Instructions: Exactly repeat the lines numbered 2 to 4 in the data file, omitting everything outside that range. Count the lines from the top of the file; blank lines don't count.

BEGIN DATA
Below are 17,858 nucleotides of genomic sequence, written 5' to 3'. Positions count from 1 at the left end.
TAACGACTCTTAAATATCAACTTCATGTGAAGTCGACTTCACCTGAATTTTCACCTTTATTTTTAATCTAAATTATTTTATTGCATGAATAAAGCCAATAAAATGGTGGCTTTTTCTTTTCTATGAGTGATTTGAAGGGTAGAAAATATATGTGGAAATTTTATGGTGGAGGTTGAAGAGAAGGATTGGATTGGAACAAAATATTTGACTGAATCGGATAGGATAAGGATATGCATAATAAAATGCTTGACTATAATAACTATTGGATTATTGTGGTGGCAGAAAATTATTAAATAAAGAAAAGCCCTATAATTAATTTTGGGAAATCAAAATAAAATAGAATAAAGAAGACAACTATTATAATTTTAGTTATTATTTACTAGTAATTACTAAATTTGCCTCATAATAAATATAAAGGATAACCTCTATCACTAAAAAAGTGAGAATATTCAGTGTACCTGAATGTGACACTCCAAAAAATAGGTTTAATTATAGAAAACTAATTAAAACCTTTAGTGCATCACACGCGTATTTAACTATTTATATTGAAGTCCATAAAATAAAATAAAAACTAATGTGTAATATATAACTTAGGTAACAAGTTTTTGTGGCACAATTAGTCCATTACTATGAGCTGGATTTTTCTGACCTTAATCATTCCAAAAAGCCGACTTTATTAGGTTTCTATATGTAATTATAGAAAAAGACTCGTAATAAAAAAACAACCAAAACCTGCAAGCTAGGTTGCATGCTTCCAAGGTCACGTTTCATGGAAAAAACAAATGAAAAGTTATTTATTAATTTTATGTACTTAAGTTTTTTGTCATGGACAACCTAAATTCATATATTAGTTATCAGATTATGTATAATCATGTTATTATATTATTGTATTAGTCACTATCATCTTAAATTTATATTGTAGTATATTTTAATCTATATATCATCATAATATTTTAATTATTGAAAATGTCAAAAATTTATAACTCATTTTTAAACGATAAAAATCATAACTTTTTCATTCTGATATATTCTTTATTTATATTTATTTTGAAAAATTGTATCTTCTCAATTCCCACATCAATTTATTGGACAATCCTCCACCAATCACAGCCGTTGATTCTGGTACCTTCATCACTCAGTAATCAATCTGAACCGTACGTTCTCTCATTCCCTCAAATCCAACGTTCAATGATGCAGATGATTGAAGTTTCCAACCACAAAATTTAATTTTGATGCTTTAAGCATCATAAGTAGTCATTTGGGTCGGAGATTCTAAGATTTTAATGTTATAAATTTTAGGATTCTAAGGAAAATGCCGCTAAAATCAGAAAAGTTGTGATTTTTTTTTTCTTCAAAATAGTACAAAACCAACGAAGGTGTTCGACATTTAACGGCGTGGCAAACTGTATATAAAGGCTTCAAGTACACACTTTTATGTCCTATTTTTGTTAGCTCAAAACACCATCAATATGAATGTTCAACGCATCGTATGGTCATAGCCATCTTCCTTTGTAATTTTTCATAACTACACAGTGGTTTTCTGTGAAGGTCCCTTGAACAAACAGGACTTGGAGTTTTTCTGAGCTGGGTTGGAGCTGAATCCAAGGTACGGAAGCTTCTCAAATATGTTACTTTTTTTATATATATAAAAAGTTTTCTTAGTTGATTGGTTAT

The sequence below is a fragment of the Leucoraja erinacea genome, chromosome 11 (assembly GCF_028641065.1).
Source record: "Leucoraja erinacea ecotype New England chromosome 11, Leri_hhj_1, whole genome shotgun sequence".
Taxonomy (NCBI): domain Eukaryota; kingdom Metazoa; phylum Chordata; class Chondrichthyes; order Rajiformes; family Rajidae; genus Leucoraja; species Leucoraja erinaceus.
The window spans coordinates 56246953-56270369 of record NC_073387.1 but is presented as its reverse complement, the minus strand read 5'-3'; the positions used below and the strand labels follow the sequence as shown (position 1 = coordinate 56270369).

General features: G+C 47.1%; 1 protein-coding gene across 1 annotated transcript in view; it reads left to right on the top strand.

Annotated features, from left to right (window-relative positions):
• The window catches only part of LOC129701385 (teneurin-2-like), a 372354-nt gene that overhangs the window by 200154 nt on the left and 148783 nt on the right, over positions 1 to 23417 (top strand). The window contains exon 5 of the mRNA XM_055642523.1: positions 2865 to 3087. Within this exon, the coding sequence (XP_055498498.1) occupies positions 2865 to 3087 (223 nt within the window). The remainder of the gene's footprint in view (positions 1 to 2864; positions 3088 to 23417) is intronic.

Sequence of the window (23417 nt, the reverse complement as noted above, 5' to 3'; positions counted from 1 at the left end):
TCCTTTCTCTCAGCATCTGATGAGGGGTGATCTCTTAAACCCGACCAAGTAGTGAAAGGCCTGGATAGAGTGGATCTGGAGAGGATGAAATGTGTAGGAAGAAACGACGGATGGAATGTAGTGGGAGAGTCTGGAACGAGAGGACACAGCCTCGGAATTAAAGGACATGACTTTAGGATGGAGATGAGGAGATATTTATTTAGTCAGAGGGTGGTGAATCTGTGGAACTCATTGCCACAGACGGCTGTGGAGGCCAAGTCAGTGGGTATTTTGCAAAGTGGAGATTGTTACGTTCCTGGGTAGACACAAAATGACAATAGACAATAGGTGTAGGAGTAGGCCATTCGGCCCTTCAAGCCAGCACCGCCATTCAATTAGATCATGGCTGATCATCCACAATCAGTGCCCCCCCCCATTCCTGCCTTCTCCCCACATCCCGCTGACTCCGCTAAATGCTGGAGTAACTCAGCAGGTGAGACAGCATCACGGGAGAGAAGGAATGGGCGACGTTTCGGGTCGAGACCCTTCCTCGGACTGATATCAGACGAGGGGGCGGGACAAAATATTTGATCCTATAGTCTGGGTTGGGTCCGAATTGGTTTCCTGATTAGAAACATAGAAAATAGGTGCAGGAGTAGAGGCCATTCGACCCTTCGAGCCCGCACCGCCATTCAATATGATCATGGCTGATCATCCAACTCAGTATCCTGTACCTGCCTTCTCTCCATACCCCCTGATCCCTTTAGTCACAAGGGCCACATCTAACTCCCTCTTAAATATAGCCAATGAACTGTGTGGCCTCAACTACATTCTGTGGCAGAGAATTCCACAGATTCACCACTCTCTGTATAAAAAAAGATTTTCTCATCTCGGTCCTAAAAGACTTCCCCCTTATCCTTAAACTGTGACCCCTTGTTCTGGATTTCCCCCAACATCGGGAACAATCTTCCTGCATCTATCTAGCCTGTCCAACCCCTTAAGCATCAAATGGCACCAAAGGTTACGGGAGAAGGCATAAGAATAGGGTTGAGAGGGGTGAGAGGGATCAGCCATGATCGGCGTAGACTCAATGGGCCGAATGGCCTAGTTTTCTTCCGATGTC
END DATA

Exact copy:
TAACGACTCTTAAATATCAACTTCATGTGAAGTCGACTTCACCTGAATTTTCACCTTTATTTTTAATCTAAATTATTTTATTGCATGAATAAAGCCAATAAAATGGTGGCTTTTTCTTTTCTATGAGTGATTTGAAGGGTAGAAAATATATGTGGAAATTTTATGGTGGAGGTTGAAGAGAAGGATTGGATTGGAACAAAATATTTGACTGAATCGGATAGGATAAGGATATGCATAATAAAATGCTTGACTATAATAACTATTGGATTATTGTGGTGGCAGAAAATTATTAAATAAAGAAAAGCCCTATAATTAATTTTGGGAAATCAAAATAAAATAGAATAAAGAAGACAACTATTATAATTTTAGTTATTATTTACTAGTAATTACTAAATTTGCCTCATAATAAATATAAAGGATAACCTCTATCACTAAAAAAGTGAGAATATTCAGTGTACCTGAATGTGACACTCCAAAAAATAGGTTTAATTATAGAAAACTAATTAAAACCTTTAGTGCATCACACGCGTATTTAACTATTTATATTGAAGTCCATAAAATAAAATAAAAACTAATGTGTAATATATAACTTAGGTAACAAGTTTTTGTGGCACAATTAGTCCATTACTATGAGCTGGATTTTTCTGACCTTAATCATTCCAAAAAGCCGACTTTATTAGGTTTCTATATGTAATTATAGAAAAAGACTCGTAATAAAAAAACAACCAAAACCTGCAAGCTAGGTTGCATGCTTCCAAGGTCACGTTTCATGGAAAAAACAAATGAAAAGTTATTTATTAATTTTATGTACTTAAGTTTTTTGTCATGGACAACCTAAATTCATATATTAGTTATCAGATTATGTATAATCATGTTATTATATTATTGTATTAGTCACTATCATCTTAAATTTATATTGTAGTATATTTTAATCTATATATCATCATAATATTTTAATTATTGAAAATGTCAAAAATTTATAACTCATTTTTAAACGATAAAAATCATAACTTTTTCATTCTGATATATTCTTTATTTATATTTATTTTGAAAAATTGTATCTTCTCAATTCCCACATCAATTTATTGGACAATCCTCCACCAATCACAGCCGTTGATTCTGGTACCTTCATCACTCAGTAATCAATCTGAACCGTACGTTCTCTCATTCCCTCAAATCCAACGTTCAATGATGCAGATGATTGAAGTTTCCAACCACAAAATTTAATTTTGATGCTTTAAGCATCATAAGTAGTCATTTGGGTCGGAGATTCTAAGATTTTAATGTTATAAATTTTAGGATTCTAAGGAAAATGCCGCTAAAATCAGAAAAGTTGTGATTTTTTTTTTCTTCAAAATAGTACAAAACCAACGAAGGTGTTCGACATTTAACGGCGTGGCAAACTGTATATAAAGGCTTCAAGTACACACTTTTATGTCCTATTTTTGTTAGCTCAAAACACCATCAATATGAATGTTCAACGCATCGTATGGTCATAGCCATCTTCCTTTGTAATTTTTCATAACTACACAGTGGTTTTCTGTGAAGGTCCCTTGAACAAACAGGACTTGGAGTTTTTCTGAGCTGGGTTGGAGCTGAATCCAAGGTACGGAAGCTTCTCAAATATGTTACTTTTTTTATATATATAAAAAGTTTTCTTAGTTGATTGGTTAT

The sequence below is a fragment of the Leucoraja erinacea genome, chromosome 11 (assembly GCF_028641065.1).
Source record: "Leucoraja erinacea ecotype New England chromosome 11, Leri_hhj_1, whole genome shotgun sequence".